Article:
Until World War II, Latino immigration to the United States was overwhelmingly Mexican-American. Now three new waves bring large-scale immigration from Puerto Rico, Cuba, and the Dominican Republic. As the Puerto Rican government implements a historic overhaul over a million Puerto Ricans are encouraged to leave for the US mainland, to alleviate the economic pressure. A young Juanita Sanabria arrives in New York, works hard in the garment district, but encounters hostility and discrimination. Ethnic tensions explode in youth gang warfare depicted in films like West Side Story, etching the stereotype of the knife wielding Puerto Rican in the American consciousness.

In the film, Rita Moreno plays the role of Anita and wins an Oscar. But for most Puerto Ricans empowerment remains elusive. A young Puerto Rican lawyer, Herman Badillo, takes on the political establishment, opening the door for unprecedented Puerto Rican participation in electoral politics. In the early 60s, the first Cubans flee the left-wing Castro regime, a relatively white, middle-class flight that soon forms a refugee enclave in Miami. A child of 11 at the time, Gustavo Perez Firmat believes like most refugees, that it is only a matter of weeks before the American government will wrest Cuba from the Communist regime. But Castro survives. Maria de los Angeles Torres is only six years old when she leaves Havana without her parents, one of 14,000 children are smuggled out through an underground network. Unable to leave legally, Manuel Capo and his two military age sons – make a dramatic journey to the US. With skills honed in the family furniture business in Cuba and support from the federal government, the Capos build thriving business marketing to the growing Cuban population.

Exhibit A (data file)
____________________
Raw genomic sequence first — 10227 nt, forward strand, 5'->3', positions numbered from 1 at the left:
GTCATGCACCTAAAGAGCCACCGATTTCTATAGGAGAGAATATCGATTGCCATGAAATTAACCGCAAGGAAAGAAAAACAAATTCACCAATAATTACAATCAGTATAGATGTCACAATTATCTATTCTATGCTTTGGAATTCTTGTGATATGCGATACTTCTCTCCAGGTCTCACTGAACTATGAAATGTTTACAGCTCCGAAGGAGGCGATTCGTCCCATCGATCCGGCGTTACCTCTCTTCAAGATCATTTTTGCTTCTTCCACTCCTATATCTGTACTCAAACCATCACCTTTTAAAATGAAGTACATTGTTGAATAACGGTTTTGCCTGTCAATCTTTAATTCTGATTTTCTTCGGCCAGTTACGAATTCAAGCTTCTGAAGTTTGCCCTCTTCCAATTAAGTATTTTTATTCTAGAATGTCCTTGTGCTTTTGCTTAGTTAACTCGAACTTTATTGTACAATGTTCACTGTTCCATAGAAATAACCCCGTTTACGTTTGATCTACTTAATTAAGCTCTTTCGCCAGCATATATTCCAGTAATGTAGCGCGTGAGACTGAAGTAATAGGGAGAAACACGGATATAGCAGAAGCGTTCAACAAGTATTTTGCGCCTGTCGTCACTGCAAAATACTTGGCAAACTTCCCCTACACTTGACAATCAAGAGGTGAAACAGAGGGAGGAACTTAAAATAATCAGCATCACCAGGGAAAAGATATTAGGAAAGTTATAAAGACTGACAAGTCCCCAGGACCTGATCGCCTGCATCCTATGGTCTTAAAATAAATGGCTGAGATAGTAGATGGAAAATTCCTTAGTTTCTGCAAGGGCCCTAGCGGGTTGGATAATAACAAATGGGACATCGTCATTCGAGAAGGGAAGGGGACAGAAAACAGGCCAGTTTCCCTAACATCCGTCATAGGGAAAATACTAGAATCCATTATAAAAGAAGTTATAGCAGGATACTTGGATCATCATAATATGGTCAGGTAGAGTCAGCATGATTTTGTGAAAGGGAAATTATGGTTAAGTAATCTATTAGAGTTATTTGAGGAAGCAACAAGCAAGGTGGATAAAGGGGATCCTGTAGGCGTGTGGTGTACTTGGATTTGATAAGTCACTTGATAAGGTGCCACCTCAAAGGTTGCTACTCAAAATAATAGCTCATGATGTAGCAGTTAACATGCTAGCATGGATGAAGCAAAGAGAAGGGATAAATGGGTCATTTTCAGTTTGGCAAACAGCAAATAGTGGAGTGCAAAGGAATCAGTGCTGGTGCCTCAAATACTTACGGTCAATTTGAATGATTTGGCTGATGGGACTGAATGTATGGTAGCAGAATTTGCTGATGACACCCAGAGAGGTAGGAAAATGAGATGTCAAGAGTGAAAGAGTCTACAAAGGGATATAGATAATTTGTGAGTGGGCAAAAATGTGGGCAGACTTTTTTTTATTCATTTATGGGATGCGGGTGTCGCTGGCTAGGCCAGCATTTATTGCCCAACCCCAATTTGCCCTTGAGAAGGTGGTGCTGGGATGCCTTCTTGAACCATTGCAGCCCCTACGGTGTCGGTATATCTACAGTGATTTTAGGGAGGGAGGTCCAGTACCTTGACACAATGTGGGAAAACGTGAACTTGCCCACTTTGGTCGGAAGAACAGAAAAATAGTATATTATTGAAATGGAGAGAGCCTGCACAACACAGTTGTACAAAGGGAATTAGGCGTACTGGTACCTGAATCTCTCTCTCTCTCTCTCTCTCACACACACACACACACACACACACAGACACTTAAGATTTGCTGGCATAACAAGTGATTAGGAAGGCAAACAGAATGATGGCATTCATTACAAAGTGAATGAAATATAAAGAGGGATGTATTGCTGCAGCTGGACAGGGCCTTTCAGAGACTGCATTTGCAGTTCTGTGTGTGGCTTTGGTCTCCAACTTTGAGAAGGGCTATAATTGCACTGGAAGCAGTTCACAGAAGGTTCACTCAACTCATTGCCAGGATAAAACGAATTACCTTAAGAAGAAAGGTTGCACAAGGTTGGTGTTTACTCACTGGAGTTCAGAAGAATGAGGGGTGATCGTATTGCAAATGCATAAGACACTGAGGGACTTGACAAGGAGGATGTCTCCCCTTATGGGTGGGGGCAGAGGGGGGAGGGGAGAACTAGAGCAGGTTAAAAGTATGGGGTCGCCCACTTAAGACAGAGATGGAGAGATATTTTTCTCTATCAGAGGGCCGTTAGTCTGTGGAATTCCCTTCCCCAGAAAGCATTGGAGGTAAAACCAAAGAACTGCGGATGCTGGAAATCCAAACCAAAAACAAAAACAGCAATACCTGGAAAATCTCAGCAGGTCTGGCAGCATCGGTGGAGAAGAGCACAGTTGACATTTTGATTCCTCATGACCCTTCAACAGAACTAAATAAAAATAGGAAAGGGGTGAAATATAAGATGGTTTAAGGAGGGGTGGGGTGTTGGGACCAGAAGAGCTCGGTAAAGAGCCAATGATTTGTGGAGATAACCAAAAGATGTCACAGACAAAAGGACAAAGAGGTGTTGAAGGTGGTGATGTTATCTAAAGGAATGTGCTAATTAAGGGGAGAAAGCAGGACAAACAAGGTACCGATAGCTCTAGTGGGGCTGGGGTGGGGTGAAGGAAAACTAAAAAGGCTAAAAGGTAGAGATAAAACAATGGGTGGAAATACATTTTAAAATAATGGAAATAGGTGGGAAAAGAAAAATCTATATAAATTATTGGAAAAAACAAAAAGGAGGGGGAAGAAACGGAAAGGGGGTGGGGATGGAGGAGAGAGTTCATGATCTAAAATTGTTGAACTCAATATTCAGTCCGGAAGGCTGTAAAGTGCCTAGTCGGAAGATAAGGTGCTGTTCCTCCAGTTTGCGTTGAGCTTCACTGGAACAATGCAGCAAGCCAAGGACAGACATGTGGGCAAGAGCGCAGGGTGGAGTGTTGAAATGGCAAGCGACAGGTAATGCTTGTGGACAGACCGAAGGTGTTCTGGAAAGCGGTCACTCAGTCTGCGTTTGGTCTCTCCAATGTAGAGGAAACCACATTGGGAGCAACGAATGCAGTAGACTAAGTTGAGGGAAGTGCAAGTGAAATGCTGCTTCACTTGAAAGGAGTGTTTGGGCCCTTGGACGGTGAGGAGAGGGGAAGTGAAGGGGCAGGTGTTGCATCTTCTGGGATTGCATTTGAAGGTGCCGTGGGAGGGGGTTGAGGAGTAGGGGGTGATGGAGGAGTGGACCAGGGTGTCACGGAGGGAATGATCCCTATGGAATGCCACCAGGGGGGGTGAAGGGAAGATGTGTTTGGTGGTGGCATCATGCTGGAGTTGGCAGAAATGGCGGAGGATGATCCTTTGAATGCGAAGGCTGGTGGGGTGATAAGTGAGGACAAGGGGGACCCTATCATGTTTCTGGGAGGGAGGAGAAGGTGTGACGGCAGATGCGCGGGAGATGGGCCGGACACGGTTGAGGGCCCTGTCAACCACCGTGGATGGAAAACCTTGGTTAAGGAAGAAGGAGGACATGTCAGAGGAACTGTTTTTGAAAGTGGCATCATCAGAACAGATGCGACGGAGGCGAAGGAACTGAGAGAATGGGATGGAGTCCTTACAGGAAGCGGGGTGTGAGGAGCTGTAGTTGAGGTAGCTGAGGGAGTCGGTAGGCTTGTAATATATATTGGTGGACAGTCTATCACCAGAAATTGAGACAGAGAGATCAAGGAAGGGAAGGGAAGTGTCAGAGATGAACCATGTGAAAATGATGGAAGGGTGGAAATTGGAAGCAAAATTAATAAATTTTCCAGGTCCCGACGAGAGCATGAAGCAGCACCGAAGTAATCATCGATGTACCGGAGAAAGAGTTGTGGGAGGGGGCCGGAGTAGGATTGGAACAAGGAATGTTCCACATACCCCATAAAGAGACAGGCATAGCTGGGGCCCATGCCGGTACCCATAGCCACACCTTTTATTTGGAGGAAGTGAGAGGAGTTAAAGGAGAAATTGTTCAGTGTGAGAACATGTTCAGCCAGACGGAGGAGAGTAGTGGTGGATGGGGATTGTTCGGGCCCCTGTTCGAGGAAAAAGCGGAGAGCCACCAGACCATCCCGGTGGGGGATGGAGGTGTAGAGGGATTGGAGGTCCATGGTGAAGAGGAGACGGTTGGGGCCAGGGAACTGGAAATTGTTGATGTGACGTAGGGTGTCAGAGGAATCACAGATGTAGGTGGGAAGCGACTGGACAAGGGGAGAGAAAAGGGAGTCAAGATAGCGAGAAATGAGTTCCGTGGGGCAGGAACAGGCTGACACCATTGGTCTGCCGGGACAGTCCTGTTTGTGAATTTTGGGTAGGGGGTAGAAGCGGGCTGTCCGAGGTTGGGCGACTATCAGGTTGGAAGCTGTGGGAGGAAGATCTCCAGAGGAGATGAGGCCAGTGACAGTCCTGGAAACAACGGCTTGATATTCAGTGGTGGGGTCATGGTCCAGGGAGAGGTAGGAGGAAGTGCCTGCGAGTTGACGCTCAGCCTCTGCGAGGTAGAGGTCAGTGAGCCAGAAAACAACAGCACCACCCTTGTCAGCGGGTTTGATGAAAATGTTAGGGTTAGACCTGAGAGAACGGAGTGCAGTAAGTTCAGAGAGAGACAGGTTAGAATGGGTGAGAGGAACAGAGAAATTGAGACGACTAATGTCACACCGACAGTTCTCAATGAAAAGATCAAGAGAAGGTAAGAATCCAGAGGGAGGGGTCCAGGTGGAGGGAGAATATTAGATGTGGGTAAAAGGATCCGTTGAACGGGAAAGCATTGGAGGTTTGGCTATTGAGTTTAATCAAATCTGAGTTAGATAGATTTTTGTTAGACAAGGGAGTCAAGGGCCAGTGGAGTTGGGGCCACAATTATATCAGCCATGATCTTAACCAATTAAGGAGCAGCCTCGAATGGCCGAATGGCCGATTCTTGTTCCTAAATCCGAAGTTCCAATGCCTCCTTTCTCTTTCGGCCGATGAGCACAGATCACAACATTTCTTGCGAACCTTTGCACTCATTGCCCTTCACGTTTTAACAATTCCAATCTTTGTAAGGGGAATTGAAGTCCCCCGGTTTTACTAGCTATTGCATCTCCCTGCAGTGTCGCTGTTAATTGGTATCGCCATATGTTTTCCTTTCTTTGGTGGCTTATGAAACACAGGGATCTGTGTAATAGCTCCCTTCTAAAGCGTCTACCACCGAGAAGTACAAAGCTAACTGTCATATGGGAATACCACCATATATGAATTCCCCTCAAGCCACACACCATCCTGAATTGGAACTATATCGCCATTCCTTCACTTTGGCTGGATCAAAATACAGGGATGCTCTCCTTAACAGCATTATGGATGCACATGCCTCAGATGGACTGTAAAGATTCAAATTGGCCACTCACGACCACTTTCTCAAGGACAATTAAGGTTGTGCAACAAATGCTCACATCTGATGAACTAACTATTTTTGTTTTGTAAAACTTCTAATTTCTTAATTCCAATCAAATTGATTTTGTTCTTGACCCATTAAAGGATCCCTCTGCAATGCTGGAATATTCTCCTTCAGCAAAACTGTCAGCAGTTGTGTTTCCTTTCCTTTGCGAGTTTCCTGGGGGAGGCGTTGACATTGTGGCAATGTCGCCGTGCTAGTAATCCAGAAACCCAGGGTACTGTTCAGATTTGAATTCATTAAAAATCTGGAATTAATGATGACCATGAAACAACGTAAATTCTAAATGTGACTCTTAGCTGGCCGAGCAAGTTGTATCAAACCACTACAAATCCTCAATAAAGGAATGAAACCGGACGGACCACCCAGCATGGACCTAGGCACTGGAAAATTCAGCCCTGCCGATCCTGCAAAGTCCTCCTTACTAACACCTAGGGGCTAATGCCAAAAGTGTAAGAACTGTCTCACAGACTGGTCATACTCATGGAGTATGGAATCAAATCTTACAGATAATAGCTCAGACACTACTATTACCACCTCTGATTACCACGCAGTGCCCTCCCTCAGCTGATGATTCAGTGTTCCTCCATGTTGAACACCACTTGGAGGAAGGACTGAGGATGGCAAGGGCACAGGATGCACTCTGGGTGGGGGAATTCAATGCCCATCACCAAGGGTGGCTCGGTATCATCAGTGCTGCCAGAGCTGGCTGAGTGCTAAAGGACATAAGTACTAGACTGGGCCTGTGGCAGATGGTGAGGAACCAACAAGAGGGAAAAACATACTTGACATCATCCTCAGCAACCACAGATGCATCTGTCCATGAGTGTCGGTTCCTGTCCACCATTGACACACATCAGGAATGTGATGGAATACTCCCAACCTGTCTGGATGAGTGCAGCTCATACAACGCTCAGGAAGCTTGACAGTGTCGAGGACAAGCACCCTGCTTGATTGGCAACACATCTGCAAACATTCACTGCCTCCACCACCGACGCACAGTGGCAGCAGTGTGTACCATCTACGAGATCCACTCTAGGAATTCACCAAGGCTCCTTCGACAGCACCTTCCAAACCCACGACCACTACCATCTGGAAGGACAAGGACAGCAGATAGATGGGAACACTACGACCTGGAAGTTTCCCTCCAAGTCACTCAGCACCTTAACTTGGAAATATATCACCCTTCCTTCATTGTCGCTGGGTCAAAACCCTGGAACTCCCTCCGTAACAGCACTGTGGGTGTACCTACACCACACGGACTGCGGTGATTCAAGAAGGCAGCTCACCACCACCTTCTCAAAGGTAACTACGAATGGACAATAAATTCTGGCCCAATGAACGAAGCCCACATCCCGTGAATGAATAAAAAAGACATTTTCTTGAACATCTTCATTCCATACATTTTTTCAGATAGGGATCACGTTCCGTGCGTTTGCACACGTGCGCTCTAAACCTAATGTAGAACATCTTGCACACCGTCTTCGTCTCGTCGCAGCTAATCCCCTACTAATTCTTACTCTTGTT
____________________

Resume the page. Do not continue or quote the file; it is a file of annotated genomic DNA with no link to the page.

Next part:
In 1965, fearing another Communist takeover in the Caribbean, President Johnson sends Marines to the Dominican Republic, triggering a third wave of immigration. With a US visa in hand, 20 year-old university student, Eligio Peña, flees to New York. Eventually he brings his family to New York as Dominicans build a new home in Washington Heights. Julia Alvarez would take the immigrant experience – her own and that of her fellow Dominicans – to unprecedented literary heights in How the Garcia Girls Lost Their Accents. In her work, she explores the hybrid identity taking shape in a new generation of Latinos, who are now demanding their place in America.

 

The episode is available to watch online as well:

Watch Episode 4

May 4th: Episode 5 & Discussion

Please join us on May 4th at 7 pm in the Charwat Room at Adriance Memorial Library as  Dr. Mihai Grunfeld leads a discussion after viewing the fifth episode (see below for overview) in the Latino American 500 series.